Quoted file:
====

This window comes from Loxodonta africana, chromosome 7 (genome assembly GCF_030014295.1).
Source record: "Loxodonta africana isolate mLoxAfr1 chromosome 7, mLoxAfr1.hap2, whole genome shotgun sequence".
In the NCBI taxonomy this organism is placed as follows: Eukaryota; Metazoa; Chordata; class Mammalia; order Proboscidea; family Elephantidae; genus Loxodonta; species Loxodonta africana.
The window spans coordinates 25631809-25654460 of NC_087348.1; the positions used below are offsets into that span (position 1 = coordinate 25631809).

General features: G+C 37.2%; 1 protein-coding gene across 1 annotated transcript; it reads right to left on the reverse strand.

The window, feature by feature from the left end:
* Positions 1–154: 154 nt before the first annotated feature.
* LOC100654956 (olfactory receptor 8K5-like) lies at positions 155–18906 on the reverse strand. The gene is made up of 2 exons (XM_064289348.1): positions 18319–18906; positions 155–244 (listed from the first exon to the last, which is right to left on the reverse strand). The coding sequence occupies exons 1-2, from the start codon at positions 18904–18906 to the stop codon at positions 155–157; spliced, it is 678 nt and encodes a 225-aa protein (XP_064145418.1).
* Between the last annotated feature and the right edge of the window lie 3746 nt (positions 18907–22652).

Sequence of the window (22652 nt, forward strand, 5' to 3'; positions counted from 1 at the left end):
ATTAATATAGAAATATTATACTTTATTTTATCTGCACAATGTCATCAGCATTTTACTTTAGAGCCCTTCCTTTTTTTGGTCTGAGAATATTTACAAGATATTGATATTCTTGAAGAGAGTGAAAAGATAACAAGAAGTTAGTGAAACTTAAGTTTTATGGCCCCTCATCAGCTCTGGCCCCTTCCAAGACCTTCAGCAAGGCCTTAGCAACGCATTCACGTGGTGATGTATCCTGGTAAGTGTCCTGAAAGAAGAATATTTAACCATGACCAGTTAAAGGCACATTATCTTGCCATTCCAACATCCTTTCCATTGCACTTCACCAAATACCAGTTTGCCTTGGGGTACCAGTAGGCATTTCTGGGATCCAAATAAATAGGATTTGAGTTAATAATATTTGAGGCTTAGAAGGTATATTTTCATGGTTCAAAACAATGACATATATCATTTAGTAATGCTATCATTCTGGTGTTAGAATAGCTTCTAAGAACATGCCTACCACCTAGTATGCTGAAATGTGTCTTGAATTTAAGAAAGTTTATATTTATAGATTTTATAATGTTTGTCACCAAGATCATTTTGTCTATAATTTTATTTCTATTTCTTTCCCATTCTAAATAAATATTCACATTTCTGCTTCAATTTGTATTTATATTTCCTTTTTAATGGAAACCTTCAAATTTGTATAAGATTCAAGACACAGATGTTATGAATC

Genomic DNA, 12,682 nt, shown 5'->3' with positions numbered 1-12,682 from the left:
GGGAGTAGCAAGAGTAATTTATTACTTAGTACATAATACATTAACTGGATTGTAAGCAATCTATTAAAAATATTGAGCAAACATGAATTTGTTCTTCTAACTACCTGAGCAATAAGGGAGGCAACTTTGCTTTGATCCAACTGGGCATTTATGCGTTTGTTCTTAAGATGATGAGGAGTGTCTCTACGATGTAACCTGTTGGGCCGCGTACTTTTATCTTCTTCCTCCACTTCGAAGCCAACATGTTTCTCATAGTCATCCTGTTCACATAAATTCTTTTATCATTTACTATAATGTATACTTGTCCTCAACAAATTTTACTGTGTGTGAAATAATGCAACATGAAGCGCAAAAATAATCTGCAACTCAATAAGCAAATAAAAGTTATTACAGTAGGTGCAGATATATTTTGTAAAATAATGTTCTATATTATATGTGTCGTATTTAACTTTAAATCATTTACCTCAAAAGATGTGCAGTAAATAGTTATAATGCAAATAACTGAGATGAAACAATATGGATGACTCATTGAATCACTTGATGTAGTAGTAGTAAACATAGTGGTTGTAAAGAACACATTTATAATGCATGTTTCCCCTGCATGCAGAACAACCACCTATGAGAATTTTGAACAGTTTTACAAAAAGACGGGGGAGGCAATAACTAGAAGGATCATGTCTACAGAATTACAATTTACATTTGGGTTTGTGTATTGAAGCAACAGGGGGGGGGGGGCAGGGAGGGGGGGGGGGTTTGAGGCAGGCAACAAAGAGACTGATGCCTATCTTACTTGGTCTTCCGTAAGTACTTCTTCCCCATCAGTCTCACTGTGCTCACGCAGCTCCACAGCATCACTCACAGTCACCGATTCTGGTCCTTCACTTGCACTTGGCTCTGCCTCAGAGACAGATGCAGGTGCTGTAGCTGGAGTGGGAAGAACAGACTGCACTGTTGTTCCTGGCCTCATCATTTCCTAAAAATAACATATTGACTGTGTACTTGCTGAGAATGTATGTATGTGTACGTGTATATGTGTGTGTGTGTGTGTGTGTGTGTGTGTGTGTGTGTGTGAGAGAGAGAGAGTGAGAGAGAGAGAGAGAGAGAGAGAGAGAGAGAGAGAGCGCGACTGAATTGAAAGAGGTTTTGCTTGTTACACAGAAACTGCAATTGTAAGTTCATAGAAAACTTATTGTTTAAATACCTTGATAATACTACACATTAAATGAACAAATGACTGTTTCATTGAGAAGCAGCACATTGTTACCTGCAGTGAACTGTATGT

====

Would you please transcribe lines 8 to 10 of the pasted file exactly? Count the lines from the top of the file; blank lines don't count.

* LOC100654956 (olfactory receptor 8K5-like) lies at positions 155–18906 on the reverse strand. The gene is made up of 2 exons (XM_064289348.1): positions 18319–18906; positions 155–244 (listed from the first exon to the last, which is right to left on the reverse strand). The coding sequence occupies exons 1-2, from the start codon at positions 18904–18906 to the stop codon at positions 155–157; spliced, it is 678 nt and encodes a 225-aa protein (XP_064145418.1).
* Between the last annotated feature and the right edge of the window lie 3746 nt (positions 18907–22652).

Sequence of the window (22652 nt, forward strand, 5' to 3'; positions counted from 1 at the left end):